The Causes of Peace: The Role of Deterrence

Recherches & Documents No. 02/2018
Bruno Tertrais, 12 January 2018

Deterrence and peace are two words that contrast starkly with each other.This paper was originally prepared for the Nobel Institute. The author is grateful to Alice Pannier and Elbridge Colby for their thoughtful comments on an earlier draft. This version also takes into account a discussion held at the Nobel Symposium held in Bergen, Norway in June 2016. At the root of the first one is the Latin verb terrere, to “terrorize”. Not an easy match with “peace”. Whatever impact deterrence has on peace, this mismatch calls for a rather restrictive definition of peace, understood here as the absence of direct, open military conflict between two parties (including when they are still, legally speaking, in a state of war, such as North and South Korea). It is restrictive in the sense that, just as democracy is not only about elections, peace is not only about the absence of war.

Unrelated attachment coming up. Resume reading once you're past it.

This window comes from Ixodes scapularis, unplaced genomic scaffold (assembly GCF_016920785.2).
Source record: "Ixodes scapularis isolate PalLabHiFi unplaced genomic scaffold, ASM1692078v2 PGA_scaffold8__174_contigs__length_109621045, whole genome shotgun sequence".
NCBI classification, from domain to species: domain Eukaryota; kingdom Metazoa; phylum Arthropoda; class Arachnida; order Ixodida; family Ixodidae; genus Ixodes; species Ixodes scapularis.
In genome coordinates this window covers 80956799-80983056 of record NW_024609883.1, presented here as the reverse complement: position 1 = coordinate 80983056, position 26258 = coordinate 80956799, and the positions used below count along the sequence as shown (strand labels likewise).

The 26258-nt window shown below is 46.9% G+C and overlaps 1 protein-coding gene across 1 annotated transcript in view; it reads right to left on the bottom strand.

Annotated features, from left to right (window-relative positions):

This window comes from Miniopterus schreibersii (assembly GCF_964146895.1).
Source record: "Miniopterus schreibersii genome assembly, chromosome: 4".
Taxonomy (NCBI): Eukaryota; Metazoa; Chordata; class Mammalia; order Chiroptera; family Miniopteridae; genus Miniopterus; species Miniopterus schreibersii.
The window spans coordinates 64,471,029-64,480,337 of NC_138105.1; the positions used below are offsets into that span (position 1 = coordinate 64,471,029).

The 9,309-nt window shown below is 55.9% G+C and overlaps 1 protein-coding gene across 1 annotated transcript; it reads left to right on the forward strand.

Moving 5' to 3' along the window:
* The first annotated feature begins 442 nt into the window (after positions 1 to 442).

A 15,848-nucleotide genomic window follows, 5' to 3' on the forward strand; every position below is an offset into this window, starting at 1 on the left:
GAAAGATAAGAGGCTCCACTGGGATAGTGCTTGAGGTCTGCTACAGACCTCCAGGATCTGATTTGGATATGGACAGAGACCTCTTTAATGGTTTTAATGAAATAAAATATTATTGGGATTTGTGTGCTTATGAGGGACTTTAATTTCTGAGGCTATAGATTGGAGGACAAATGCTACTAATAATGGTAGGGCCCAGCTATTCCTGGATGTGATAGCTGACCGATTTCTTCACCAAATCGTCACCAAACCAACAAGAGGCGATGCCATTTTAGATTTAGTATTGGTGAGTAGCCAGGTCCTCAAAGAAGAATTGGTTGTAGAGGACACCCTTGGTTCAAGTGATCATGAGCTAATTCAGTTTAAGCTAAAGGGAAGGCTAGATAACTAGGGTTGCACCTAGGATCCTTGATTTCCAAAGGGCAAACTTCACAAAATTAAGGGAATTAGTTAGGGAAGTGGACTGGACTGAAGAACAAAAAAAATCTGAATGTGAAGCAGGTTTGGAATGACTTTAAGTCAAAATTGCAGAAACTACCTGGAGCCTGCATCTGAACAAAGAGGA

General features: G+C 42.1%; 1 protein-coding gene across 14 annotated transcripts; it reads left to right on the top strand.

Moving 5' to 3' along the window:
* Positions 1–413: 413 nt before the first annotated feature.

In the contemporary public debate, deterrence is often understood as a process through which a party is prevented, through a rational calculation from its part, from attacking another because such aggression would trigger nuclear reprisals which would exceed the expected benefits of aggression. Such a restrictive definition is unwarranted in four respects. Deterrence is not a concept limited to the military domain: it operates in many aspects of human life, with some dating it to God’s threat to Adam and Eve (to not eat the fruits of the Tree of the Knowledge of Good and Evil under penalty of becoming mortals). In the strategic domain – that of State-to-State relations, the focus of this paper – deterrence is not only nuclear: it also exists at the conventional level. It can be exercised through “denial” (persuading the adversary that achieving its goals would be difficult because of the obstacles it would face) as much as by “retaliation”.Glenn H. Snyder, Deterrence and Defense: Toward a Theory of National Security (Princeton, New Jersey: Princeton University Press, 1961), 15. And it has never been based solely on a rational calculation, even though most Cold war deterrence theory – just like economic analysis – was premised on the rationality of actors. Emphasizing the origins of the word “deterrence” helps reminding analysts that there was always an irrational component to the concept it embodies.

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